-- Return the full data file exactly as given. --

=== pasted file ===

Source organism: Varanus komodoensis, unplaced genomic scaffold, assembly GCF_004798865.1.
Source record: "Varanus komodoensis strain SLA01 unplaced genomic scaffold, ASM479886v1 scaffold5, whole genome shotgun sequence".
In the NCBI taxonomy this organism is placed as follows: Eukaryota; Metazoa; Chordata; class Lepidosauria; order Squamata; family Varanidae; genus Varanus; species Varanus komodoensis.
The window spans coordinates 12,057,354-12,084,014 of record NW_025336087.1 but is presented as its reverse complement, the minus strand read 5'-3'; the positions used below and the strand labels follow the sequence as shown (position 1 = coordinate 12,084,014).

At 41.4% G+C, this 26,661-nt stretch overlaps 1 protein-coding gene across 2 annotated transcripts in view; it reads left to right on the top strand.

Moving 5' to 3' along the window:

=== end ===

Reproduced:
Source organism: Varanus komodoensis, unplaced genomic scaffold, assembly GCF_004798865.1.
Source record: "Varanus komodoensis strain SLA01 unplaced genomic scaffold, ASM479886v1 scaffold5, whole genome shotgun sequence".
In the NCBI taxonomy this organism is placed as follows: Eukaryota; Metazoa; Chordata; class Lepidosauria; order Squamata; family Varanidae; genus Varanus; species Varanus komodoensis.
The window spans coordinates 12,057,354-12,084,014 of record NW_025336087.1 but is presented as its reverse complement, the minus strand read 5'-3'; the positions used below and the strand labels follow the sequence as shown (position 1 = coordinate 12,084,014).

At 41.4% G+C, this 26,661-nt stretch overlaps 1 protein-coding gene across 2 annotated transcripts in view; it reads left to right on the top strand.

Moving 5' to 3' along the window: